Tag Archives: Matthew Stafford

The NFL’s Quarterback Problem

So in old news,  NFL quarterback Jimmy Garoppolo signed a five-year deal with the San Francisco 49ers for $137.5 million, with about $74 million of that guaranteed.  In the quarterback “free agency” market, Garoppolo was the most attractive option (pun-intended) because of his age and ceiling.  The 49ers decided to tie up a big chunk of their money to the quarterback they believe is going to be the key to their success because that’s what you’re “supposed to do.”


Eh. Who knows really.  In the case of Garoppolo he went 5-0 in the five games he played.  He also threw seven touchdowns and five interceptions in those five games – but, for what it’s worth – the 49ers were convinced that was their guy to give this massive contract too.

For the record, I like Garoppolo and hold no ill-regard toward the 49ers organization. I really don’t care what they do, and if Garoppolo can get paid – props to him.  This isn’t even about Garoppolo, it’s about the quarterback position and how ridiculous the pay-grade is for that position.

Everyone will tell you until they are blue in the face – you need a quarterback in today’s league.  Sure. Who can argue that? The league has changed in ways that they want you to throw the ball more.  What has over-paying a quarterback really gotten anybody though?

Ask the Detroit Lions, who paid “their guy” Matthew Stafford a five year deal amounting up to about $27 million a year. That contract was given to him in August of 2017 and in July of 2017 Stafford’s record against winning teams was 5-46.  That’s not a typo – FIVE and FORTY-SIX.  Stafford has been the starting quarterback for the Lions since 2009 and they’ve had three playoff games with three playoff game losses.  Sure he puts up great garbage time stats for fantasy football geeks – but all in all, it hasn’t worked.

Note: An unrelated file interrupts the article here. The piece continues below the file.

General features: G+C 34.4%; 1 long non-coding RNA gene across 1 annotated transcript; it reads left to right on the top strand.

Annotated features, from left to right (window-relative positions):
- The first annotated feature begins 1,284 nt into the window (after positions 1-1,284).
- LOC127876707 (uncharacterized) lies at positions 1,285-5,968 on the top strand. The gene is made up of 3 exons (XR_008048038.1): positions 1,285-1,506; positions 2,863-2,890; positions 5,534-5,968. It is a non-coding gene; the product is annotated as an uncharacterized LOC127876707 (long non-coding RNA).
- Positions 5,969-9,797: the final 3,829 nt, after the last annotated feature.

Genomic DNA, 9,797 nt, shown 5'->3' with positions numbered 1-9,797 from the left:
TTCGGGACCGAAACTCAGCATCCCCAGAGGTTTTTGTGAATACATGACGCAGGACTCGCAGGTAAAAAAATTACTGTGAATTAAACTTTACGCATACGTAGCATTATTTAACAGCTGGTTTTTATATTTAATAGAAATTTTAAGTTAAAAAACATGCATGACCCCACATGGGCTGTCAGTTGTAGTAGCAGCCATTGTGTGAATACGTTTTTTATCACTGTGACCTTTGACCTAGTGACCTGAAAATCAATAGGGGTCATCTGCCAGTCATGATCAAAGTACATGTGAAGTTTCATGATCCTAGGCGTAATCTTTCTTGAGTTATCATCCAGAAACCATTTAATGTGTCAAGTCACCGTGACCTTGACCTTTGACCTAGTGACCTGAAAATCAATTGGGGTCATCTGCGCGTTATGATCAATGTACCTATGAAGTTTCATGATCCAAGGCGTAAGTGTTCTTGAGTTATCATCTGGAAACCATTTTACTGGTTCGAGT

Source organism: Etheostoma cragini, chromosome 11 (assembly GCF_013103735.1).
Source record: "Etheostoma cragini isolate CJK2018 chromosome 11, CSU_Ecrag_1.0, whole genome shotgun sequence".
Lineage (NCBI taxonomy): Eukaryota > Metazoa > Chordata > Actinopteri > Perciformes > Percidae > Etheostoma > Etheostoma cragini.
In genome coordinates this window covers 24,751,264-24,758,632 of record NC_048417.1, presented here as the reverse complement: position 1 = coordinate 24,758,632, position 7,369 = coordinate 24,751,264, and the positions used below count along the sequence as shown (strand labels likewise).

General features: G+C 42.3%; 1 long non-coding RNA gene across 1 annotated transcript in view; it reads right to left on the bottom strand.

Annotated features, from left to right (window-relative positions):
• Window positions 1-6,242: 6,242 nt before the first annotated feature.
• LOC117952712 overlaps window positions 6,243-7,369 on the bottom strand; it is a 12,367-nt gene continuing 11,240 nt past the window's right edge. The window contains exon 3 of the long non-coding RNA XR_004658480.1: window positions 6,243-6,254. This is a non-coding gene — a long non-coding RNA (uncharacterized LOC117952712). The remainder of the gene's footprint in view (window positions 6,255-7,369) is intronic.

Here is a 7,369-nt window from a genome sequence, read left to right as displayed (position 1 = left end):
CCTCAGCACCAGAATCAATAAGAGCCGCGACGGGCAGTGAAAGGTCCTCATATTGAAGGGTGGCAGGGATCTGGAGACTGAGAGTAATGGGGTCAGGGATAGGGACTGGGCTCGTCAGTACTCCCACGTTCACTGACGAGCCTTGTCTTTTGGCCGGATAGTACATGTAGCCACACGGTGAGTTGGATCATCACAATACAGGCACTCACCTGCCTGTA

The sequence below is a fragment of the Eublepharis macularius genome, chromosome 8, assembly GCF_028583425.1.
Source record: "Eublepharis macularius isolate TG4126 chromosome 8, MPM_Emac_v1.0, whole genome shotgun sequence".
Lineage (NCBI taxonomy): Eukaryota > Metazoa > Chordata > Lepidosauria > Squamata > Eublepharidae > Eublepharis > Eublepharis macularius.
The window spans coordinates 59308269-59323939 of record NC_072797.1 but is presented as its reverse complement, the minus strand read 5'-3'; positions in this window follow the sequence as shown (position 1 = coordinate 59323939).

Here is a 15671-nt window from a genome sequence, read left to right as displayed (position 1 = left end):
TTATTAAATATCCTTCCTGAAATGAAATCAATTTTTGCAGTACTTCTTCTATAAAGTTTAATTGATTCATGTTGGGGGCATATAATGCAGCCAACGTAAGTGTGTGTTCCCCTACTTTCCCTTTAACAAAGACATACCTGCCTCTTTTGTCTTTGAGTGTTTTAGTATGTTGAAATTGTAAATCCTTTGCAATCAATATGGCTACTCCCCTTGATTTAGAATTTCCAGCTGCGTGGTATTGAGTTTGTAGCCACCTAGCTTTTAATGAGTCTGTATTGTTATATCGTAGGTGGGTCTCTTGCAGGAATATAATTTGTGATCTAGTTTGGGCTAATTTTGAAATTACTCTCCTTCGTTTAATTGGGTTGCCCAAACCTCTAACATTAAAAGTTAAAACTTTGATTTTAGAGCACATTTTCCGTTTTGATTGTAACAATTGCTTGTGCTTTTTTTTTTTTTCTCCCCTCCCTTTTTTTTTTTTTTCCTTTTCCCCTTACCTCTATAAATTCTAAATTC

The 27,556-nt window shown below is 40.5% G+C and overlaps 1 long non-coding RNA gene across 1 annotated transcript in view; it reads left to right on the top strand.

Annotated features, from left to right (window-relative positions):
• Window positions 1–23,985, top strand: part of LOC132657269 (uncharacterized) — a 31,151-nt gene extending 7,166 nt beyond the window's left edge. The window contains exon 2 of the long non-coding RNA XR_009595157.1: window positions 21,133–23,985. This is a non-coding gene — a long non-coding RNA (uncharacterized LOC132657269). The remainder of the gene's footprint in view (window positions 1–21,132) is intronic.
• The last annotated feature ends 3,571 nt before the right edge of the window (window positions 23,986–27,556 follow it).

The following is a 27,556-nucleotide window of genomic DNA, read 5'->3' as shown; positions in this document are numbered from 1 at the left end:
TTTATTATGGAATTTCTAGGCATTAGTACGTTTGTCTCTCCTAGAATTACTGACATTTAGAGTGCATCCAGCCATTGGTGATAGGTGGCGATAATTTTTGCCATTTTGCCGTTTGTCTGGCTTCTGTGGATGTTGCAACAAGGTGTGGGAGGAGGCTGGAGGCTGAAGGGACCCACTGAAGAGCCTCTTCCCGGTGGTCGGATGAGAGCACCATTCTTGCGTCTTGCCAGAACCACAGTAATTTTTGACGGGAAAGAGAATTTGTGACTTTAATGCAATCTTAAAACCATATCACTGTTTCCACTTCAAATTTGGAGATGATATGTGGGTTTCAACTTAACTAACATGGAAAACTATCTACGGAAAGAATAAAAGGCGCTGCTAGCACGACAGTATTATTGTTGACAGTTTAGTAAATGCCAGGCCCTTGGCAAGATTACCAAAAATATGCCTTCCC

Ask the Seattle Seahawks, who were loving life when they found a diamond in the rough who they drafted in the third round of the 2012 draft.  Most teams don’t find their starting QB in the third round.  They did.  They rode it out – made him a star, he performed well and they even won a championship out of it.  After 2014 and a new contract the Seahawks realized they needed to trim corners.  They couldn’t keep offensive linemen, secondary players etc — and because of that the team has suffered.

Ask the Baltimore Ravens, who were the greatest victim of the “okie-doke” as Joe Flacco played the best stretch of games in his life when he was nearly perfect on the Ravens playoff / Super Bowl run in 2012.  Lucky for him he was in a contract year and the Ravens “HAD TO” keep their Super Bowl QB.  So they paid him $120 million over the next six years.  That $120 million has gotten them average to below average play from the QB position since then. (Side Note: It’s difficult to even watch Ravens games with him at quarterback).

There are a whole list of others – just look around the league.  Eli, Cutler, Romo, Cam, Luck, Matty Ice, Dalton – all aren’t terrible – some are actually the reason for any success that their team has had – BUT – was the money that was tied into that position really worth it for the teams mentioned?  Eli kept getting paid when he was passed his prime, Cam might’ve already peaked – as well as Matty Ice and Luck. . .